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  • Northern Virginia Trusts & Estates

What is a Living Trust?

If you are not familiar with legal terms and if you haven’t seriously thought about your will and other, similar documents, you may not know what a living trust is.  A living trust is a binding legal document that you create while still alive for one of two reasons: to avoid probate, or to save money when it comes to taxes.  Creating a living trust also guarantees that your properties will not go to probate proceedings, saving your heirs a great amount of time and trouble.  You’ll also help protect your financial privacy and set out guidelines for the distribution and use of any assets if you become unable to handle matters yourself. A living trust may be revoked by the creator, also called the Grantor, at any time.

The main reason you may want to create a living trust is so that your heirs can take possession of your assets and property without dealing with probate.  This will save them money and time, plus none of your records will be made public (all probate records are open to the public).  A living trust, like a living will or power or attorney, can also give certain legal powers to the trustee or executor in the event of disability or incapacity.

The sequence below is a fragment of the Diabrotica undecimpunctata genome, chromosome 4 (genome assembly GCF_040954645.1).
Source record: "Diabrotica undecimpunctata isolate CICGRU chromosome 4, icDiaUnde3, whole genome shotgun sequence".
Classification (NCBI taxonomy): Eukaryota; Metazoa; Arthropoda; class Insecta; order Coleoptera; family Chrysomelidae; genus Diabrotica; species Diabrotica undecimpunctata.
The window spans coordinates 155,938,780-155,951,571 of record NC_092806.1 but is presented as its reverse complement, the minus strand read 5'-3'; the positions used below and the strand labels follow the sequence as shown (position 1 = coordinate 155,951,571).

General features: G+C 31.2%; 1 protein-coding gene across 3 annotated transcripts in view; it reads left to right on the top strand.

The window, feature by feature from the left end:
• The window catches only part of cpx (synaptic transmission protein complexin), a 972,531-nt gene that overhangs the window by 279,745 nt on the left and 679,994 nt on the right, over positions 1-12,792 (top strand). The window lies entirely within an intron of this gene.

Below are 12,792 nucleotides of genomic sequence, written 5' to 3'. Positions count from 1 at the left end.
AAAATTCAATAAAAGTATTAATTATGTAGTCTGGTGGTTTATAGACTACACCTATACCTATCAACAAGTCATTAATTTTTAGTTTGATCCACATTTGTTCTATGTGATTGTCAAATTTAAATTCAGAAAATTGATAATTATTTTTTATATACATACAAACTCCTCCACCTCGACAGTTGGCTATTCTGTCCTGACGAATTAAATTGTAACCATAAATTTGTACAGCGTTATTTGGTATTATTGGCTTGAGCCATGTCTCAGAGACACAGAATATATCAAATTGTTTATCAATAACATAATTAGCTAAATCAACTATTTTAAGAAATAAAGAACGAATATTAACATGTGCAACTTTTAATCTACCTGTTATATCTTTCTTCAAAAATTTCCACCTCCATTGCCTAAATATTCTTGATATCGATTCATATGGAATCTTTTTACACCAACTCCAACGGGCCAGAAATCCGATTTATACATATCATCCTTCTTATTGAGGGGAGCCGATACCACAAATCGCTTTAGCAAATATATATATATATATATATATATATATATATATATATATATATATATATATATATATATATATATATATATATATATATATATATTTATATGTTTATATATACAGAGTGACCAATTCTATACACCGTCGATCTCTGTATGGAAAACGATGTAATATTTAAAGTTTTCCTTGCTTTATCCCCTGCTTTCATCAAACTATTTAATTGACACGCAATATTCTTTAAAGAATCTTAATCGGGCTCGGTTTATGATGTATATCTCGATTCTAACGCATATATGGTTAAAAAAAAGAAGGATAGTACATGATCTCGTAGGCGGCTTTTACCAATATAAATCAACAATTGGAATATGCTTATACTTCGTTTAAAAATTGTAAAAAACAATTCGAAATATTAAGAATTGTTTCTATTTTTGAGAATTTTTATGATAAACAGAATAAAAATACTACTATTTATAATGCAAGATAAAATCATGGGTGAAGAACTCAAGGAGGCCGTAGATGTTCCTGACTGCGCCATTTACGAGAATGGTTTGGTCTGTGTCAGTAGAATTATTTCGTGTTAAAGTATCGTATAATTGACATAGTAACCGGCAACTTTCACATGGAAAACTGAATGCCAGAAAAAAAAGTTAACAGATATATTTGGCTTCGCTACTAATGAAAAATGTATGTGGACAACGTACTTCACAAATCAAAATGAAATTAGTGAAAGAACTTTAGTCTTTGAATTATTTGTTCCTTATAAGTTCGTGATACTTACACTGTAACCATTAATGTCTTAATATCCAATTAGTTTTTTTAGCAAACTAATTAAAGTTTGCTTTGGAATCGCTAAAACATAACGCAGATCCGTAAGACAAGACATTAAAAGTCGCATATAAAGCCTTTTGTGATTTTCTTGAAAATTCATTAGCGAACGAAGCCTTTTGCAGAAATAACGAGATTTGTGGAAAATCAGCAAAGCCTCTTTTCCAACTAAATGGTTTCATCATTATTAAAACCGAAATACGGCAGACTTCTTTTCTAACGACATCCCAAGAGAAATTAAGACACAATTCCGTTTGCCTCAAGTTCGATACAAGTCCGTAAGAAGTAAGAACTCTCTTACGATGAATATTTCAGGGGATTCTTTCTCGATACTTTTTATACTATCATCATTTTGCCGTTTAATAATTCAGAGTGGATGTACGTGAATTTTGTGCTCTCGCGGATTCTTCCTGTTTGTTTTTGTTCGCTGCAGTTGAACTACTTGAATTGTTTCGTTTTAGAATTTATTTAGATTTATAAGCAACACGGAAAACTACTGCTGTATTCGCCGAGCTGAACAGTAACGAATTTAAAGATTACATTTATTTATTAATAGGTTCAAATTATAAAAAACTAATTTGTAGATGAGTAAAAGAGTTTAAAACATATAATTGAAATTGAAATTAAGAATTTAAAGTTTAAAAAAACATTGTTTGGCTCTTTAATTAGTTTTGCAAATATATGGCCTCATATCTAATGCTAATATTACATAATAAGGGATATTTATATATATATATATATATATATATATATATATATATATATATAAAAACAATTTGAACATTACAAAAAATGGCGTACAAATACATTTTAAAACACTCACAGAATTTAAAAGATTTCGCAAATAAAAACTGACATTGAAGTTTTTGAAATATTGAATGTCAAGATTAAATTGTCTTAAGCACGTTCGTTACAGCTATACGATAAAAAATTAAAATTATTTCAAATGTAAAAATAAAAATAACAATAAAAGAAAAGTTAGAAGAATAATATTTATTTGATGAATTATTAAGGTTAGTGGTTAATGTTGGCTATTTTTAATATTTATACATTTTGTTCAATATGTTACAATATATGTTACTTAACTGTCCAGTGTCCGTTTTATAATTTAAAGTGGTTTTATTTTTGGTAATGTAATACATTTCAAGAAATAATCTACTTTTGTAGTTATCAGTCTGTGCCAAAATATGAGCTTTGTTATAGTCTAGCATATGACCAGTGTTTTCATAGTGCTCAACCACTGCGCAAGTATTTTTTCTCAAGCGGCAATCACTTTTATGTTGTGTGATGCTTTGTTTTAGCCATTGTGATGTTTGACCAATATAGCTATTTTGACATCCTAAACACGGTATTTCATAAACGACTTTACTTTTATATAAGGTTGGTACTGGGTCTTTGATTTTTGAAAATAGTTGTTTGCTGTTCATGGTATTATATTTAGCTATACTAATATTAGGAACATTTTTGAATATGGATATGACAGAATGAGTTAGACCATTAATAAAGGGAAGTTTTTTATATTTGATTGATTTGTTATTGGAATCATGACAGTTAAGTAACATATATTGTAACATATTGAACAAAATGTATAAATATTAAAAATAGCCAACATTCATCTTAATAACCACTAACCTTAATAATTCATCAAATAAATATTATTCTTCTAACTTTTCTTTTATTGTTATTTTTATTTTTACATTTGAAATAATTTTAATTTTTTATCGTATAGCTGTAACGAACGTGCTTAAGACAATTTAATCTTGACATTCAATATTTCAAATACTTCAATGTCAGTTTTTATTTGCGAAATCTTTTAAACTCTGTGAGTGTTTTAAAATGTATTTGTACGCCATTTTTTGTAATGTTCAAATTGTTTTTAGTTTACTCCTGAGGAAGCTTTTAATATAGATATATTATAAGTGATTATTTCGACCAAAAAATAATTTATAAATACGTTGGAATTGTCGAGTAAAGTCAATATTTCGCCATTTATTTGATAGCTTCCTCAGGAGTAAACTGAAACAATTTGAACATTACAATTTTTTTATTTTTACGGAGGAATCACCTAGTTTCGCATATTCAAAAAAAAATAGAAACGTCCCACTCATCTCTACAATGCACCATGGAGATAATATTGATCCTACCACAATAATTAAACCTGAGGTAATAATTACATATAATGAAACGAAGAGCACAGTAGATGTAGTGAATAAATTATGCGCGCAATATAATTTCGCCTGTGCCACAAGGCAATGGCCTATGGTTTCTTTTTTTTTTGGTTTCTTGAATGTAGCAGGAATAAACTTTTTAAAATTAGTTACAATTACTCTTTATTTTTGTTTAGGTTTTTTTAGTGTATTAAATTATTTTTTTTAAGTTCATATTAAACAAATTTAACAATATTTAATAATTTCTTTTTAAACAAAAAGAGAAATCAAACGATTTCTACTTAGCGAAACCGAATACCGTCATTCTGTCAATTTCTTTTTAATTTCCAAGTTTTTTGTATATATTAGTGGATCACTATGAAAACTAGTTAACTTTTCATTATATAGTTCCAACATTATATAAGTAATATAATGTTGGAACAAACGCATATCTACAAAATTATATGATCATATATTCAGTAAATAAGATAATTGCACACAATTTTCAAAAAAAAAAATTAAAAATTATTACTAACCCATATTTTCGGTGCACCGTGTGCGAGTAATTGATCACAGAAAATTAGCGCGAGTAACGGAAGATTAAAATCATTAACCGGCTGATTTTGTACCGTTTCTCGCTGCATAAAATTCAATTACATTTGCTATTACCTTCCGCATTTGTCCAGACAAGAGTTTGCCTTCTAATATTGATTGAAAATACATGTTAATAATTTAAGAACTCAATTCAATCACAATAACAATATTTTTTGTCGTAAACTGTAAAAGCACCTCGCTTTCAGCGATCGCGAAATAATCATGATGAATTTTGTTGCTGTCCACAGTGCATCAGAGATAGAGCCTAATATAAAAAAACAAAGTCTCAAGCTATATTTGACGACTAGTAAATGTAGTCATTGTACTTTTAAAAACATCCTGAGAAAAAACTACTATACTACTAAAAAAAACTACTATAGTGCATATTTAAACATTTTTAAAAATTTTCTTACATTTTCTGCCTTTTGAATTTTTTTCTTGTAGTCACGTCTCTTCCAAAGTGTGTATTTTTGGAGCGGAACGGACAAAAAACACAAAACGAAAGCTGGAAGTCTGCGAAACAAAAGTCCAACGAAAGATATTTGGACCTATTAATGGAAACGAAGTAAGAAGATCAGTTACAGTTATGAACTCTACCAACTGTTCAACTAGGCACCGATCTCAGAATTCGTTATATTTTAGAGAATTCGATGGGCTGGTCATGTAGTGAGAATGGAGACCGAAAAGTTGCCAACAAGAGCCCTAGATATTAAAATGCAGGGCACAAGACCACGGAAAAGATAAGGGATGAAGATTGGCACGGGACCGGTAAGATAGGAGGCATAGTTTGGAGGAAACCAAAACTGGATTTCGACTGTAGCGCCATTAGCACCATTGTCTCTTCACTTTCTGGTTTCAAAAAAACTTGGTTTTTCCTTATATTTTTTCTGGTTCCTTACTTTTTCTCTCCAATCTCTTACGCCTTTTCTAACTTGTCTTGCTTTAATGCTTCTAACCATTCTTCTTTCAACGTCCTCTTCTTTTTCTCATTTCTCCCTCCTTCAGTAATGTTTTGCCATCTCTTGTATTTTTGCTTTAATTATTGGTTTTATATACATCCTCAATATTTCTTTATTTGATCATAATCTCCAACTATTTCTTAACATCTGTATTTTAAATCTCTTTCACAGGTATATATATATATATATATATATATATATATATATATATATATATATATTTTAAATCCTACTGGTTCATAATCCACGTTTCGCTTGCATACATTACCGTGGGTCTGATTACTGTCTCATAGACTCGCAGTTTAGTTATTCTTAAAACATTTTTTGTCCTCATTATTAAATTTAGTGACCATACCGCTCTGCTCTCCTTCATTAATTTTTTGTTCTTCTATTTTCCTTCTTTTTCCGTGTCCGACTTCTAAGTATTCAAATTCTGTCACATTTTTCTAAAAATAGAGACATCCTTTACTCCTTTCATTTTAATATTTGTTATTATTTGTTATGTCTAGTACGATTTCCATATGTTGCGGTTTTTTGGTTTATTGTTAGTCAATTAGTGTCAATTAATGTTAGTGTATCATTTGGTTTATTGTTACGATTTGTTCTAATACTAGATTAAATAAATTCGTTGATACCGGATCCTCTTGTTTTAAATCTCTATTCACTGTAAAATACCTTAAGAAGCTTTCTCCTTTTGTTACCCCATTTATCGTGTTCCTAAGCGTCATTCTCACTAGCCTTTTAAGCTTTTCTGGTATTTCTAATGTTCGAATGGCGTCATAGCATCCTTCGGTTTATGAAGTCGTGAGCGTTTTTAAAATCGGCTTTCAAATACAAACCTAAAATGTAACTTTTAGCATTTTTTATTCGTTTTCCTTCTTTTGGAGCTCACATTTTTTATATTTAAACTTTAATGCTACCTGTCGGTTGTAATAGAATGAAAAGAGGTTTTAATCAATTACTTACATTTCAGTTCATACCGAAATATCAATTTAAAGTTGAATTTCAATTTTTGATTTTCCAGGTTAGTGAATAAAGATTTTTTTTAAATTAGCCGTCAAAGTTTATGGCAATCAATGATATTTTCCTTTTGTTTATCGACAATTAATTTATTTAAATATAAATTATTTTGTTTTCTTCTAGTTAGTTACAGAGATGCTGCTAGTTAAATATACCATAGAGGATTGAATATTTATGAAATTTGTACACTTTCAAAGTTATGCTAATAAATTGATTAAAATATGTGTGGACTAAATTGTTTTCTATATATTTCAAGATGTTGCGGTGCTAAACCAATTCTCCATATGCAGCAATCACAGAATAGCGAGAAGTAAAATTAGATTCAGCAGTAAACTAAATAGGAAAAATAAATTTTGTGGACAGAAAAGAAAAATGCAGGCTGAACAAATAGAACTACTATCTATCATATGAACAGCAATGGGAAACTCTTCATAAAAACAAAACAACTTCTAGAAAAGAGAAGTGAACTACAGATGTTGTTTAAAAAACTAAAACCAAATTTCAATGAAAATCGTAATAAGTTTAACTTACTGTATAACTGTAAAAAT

Creating a living trust is fairly simple.  The grantor transfers the title of his/her assets to the trustee of the trust (which in many cases is actually the same person) by signing a declaration of trust document, which is similar to a will.  The trustee then has the power to administer the benefits of the assets.  A living trust can also name others who will take over as trustees when the grantor dies.  Until then, however, these beneficiaries receive no benefits from the trust.  If the trust is very large, a corporate trustee like a bank may be used.  This type of trustee can exist in perpetuity, unlike an individual trustee.  Generally, the process of creating a living trust doesn’t take more than a week or two.  The living trust is terminated when all property named in the trust has been transferred to the named beneficiaries.

It is prudent to consult an estate attorney when thinking about creating a living trust.

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